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clash

[klash] /klæʃ/
verb (used without object)
1.
to make a loud, harsh noise:
The gears of the old car clashed and grated.
2.
to come together or collide, especially noisily:
The cymbals clashed.
3.
to conflict; disagree:
Their stories of the accident clashed completely.
4.
(of juxtaposed colors) to be offensive to the eye.
5.
to engage in a physical conflict or contest, as in a game or a battle (often followed by with):
The Yankees clash with the White Sox for the final game of the season.
verb (used with object)
6.
to strike with a resounding or violent collision:
He clashed his fist against the heavy door.
7.
to produce (sound) by or as by collision:
The tower bell clashed its mournful note.
noun
8.
a loud, harsh noise, as of a collision:
The automobiles collided with a terrible clash.
9.
a collision, especially a noisy one.
10.
a conflict; opposition, especially of views or interests:
a clash between nations.
11.
a battle, fight, or skirmish:
The clash between the border patrols left three men dead.
Origin of clash
1490-1500
1490-1500; blend of clap1 and dash1
Related forms
clasher, noun
clashingly, adverb
interclash, noun, verb
unclashing, adjective
Synonyms
1. clang, crash. 10. disagreement, altercation, dispute. See struggle.
Antonyms
10. agreement, cooperation.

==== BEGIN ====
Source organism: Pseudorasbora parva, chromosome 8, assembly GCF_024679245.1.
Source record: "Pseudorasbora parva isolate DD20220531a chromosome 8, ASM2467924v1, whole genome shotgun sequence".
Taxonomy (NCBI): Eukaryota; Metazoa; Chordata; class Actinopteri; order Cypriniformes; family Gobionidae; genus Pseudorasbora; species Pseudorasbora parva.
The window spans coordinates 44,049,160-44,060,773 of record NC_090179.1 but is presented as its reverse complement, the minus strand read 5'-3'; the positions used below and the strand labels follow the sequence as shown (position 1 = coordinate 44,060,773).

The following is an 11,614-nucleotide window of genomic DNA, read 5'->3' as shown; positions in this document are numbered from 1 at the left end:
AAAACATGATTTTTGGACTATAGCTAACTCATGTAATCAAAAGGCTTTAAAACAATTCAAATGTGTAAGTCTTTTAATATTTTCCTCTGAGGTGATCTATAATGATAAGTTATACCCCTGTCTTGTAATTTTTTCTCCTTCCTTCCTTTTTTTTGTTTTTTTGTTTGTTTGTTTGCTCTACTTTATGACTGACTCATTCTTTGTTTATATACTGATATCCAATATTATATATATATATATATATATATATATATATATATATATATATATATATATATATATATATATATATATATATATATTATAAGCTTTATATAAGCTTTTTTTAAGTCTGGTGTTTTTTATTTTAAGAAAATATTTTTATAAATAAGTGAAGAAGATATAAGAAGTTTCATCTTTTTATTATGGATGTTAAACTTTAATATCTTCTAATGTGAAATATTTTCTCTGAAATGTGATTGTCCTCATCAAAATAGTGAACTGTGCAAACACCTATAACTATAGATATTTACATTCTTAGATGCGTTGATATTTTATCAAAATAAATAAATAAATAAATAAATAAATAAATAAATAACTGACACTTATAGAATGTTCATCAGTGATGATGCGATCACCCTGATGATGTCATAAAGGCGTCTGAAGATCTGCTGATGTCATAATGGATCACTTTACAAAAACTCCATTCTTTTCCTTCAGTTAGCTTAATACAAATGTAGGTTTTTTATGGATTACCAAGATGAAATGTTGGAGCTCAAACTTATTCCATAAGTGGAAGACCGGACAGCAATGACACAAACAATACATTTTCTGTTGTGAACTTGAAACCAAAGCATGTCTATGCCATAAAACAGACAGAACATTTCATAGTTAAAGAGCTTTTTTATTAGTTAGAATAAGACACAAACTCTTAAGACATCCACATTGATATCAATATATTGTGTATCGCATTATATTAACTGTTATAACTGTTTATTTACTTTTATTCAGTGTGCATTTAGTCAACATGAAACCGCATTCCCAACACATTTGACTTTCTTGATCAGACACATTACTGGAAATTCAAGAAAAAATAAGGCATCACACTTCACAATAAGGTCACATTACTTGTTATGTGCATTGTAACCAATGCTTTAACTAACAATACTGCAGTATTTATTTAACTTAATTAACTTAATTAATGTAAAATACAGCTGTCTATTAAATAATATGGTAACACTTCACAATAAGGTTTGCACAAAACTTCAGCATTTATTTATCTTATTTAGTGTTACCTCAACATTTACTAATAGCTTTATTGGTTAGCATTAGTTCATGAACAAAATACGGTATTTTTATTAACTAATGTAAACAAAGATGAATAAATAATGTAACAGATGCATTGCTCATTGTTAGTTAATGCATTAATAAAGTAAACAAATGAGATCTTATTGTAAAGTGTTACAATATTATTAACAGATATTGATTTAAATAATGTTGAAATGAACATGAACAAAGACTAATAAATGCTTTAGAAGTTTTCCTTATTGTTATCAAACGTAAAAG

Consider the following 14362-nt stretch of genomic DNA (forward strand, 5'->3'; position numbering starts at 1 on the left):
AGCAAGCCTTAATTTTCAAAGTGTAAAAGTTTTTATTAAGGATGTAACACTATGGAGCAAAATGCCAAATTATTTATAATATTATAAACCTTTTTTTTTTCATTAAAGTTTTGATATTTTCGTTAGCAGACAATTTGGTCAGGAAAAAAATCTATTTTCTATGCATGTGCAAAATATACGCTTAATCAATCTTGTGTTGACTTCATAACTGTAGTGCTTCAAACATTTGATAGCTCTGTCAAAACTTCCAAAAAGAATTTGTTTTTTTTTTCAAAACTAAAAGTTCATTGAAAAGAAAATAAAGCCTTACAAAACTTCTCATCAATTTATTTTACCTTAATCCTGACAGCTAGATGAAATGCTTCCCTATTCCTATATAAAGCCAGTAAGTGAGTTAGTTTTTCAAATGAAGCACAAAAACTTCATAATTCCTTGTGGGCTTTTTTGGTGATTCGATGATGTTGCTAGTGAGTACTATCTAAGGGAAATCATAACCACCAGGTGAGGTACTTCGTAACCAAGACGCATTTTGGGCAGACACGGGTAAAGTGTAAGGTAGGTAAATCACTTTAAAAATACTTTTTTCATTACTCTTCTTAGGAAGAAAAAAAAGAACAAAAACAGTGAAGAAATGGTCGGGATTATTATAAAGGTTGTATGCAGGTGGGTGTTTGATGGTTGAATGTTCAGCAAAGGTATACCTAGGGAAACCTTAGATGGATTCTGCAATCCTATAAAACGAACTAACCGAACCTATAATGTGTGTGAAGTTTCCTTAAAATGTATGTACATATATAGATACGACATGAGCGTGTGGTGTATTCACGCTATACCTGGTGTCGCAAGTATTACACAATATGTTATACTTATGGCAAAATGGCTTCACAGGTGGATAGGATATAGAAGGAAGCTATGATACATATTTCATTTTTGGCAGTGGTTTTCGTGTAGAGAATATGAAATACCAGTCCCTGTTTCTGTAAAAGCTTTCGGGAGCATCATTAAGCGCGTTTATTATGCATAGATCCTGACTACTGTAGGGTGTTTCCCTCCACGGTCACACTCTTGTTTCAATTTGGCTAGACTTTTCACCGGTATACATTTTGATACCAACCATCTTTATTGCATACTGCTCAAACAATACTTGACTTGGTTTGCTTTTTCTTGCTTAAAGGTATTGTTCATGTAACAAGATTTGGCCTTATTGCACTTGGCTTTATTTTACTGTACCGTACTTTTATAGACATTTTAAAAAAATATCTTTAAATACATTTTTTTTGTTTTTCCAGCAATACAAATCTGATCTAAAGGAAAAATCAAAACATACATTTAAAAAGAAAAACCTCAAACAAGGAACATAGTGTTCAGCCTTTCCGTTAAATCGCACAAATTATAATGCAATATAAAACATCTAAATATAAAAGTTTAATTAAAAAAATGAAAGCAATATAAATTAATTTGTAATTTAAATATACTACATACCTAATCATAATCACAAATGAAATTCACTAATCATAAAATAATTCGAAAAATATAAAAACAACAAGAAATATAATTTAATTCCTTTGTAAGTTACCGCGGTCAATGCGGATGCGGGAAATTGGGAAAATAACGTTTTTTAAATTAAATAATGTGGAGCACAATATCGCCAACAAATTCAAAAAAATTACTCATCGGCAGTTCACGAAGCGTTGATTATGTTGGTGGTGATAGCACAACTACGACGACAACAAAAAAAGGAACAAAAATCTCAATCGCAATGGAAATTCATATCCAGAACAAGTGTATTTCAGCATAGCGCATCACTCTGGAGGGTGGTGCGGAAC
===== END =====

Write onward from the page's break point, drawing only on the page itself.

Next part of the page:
Dictionary.com Unabridged
Based on the Random House Dictionary, © Random House, Inc. 2015.
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Examples from the Web for clash
Contemporary Examples
Historical Examples
  • A clash of arms followed in which several Americans were killed.

    History of the United States Charles A. Beard and Mary R. Beard
  • With the clash of our spells, no charm can redress our fate.

    Welsh Fairy Tales William Elliott Griffis
  • "They couldn't hev noticed the clash of them jimmyjohns, nohow," declared the negligent Watt, nonchalantly.

    His Unquiet Ghost Charles Egbert Craddock (AKA Mary Noailles Murfree)
  • The swords flashed in the sun and then met with a clash that sounded far and near.

  • The next morning we were awakened by the booming of cannon and clash of musketry.

    Drum Taps in Dixie Delavan S. Miller
British Dictionary definitions for clash

clash

/klæʃ/
verb
1.
to make or cause to make a loud harsh sound, esp by striking together
2.
(intransitive) to be incompatible; conflict
3.
(intransitive) to engage together in conflict or contest
4.
(intransitive) (of dates or events) to coincide
5.
(intransitive) (of colours) to look ugly or inharmonious together
noun
6.
a loud harsh noise
7.
a collision or conflict
8.
(Scot) gossip; tattle
Derived Forms
clasher, noun
clashingly, adverb
Word Origin
C16: of imitative origin
Collins English Dictionary - Complete & Unabridged 2012 Digital Edition
© William Collins Sons & Co. Ltd. 1979, 1986 © HarperCollins
Publishers 1998, 2000, 2003, 2005, 2006, 2007, 2009, 2012
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Word Origin and History for clash
v.

c.1500, "to make a loud, sharp sound," of imitative origin, or a blend of clap and crash. Cf. Dutch kletsen "splash, clash," German klatschen, Danish klaske "clash, knock about." Figurative sense, in reference to non-physical strife or battle, is first attested 1620s. Of things, "to come into collision," from 1650s; of colors, "to go badly together," first recorded 1894. Related: Clashed; clashing.

n.

1510s, "sharp, loud noise of collision," from clash (v.). Especially of the noise of conflicting metal weapons. Meaning "hostile encounter" is from 1640s; meaning "conflict of opinions, etc." is from 1781.

Online Etymology Dictionary, © 2010 Douglas Harper
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